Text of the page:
wherein said edges of said first and second panel segments being in abutment along their lengths form a panel with said rails located on opposite sides of said panel and running the length of said panel segments;
a plurality of support members, said support members being substantially secured to said wall and said rail of said first and second panel segments to form said panel.
2. A panel according to claim 1 wherein said first and second panel segments each comprise an extruded metal alloy and each has a uniform cross section along its length.
3. A panel according to claim 2 wherein said extruded metal alloy comprises an aluminum alloy.
4. A panel according to claim 1 wherein the wall has a width and the rail has a height, the ratio of said wall width to said rail height for each said panel segment is at least two to one.
5. A panel according to claim 1 wherein each of said support members comprises a first and second end portion and a bottom edge, said support members extending in a generally perpendicular relationship to said rails, and said first end portion of each said support member in abutment with said rail of said first panel segment and said second end portion of each said support member being in abutment with said rail of said second panel segment, said bottom edge of said support member being in abutment with said walls of said first and second panel segments, said first and second end portions and said bottom edge of said support member being secured to said rails and said walls of said first and second panel segments to form said panel.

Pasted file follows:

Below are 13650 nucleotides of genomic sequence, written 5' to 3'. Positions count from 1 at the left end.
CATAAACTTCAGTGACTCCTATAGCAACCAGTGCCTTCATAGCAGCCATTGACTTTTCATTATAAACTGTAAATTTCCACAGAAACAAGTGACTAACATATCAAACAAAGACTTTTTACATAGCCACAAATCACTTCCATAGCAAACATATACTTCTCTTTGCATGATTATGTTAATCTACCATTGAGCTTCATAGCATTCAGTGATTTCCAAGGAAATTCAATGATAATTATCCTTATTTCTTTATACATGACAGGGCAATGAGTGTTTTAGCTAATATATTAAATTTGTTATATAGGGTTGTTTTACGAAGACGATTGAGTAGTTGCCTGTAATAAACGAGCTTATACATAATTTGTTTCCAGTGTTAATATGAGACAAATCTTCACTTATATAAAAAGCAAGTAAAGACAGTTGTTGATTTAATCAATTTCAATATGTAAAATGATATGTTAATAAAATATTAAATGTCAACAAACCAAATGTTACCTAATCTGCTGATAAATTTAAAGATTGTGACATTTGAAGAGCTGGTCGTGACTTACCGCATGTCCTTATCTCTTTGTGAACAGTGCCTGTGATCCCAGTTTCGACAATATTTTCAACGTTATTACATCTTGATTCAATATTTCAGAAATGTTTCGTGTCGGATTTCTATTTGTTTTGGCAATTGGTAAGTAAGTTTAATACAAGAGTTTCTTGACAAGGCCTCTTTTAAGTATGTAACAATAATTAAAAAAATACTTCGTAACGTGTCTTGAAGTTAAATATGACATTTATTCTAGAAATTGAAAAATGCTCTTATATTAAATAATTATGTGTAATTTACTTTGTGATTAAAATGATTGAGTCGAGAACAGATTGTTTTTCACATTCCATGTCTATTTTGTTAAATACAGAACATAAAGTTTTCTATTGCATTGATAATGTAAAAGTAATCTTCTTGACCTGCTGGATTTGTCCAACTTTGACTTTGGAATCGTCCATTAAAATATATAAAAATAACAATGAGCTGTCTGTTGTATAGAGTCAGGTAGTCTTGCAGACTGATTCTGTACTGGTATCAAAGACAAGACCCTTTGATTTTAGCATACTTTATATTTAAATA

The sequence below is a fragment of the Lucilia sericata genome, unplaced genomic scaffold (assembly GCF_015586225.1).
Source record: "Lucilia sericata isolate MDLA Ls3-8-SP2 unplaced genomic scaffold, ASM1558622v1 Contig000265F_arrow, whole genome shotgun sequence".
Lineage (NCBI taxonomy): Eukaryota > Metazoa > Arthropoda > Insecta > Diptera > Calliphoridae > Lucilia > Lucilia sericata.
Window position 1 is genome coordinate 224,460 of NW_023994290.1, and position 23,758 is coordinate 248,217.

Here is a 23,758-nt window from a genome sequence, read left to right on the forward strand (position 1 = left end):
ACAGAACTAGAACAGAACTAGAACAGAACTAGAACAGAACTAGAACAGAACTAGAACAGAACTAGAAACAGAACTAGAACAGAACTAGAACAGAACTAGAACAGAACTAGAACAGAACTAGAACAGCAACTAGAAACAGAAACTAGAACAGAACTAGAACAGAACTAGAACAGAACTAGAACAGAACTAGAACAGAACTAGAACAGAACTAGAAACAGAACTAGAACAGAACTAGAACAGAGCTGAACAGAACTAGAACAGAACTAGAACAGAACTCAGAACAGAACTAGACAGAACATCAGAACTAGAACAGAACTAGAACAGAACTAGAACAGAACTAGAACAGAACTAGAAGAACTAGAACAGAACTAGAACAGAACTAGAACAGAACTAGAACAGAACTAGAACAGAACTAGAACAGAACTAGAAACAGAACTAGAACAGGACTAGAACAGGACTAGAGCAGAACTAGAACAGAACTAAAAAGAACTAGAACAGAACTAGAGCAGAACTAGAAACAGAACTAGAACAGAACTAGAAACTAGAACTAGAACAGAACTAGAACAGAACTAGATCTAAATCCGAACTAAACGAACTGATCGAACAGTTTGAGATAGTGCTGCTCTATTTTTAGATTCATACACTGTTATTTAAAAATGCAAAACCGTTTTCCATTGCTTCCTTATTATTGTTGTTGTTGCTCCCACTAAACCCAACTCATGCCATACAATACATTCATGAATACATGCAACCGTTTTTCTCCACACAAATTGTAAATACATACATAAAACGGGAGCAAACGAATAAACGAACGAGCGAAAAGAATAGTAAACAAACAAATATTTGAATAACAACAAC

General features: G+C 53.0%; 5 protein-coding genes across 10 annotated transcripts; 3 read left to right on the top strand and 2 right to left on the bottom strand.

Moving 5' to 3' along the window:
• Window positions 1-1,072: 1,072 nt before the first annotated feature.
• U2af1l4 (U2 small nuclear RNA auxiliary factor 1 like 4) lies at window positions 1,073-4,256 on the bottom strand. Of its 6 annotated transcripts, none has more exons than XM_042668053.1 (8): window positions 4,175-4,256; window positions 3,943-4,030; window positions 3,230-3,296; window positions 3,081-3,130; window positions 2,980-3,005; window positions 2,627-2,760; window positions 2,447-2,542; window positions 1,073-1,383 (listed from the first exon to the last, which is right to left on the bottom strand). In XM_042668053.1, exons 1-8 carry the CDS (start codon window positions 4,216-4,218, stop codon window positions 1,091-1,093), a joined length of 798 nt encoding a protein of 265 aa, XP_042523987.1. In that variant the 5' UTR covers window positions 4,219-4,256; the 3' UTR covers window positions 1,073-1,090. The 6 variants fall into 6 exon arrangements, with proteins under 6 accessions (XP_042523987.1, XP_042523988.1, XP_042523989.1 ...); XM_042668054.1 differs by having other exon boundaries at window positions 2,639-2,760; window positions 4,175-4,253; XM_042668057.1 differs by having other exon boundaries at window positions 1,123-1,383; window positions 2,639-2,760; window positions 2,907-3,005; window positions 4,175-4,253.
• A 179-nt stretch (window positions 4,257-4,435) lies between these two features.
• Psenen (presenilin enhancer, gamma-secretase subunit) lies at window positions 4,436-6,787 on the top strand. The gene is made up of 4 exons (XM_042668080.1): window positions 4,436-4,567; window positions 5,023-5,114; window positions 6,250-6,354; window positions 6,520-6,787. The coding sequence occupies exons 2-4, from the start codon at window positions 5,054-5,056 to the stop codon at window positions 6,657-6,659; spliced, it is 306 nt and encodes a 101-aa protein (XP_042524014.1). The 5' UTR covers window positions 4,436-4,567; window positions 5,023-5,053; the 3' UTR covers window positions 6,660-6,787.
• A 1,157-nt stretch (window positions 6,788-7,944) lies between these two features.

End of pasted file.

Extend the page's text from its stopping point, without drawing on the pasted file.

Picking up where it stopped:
6. A panel according to claim 1 wherein said support members are secured to said first and second panel segments with a series of welds.
7. A panel according to claim 1 wherein said rails each have a height said support members each have a height and wherein said support member height is approximately equal to said height of said rails.
8. A panel according to claim 1 wherein said support members comprise extruded metal alloy.
9. A panel according to claim 8 wherein said extruded metal alloy comprises an aluminum metal alloy.
10. A method of manufacture of panels for use in forming concrete structures, the method comprising:
extruding a first panel segment comprising a wall having a face for supporting said concrete, said wall having a length, a thickness and two sides, one of said sides terminating in and being integral with a supporting rail, said rail extending the length of said wall and being substantially perpendicular to said wall, said wall having a second side terminating in at least one edge, said edge extending the length of said wall;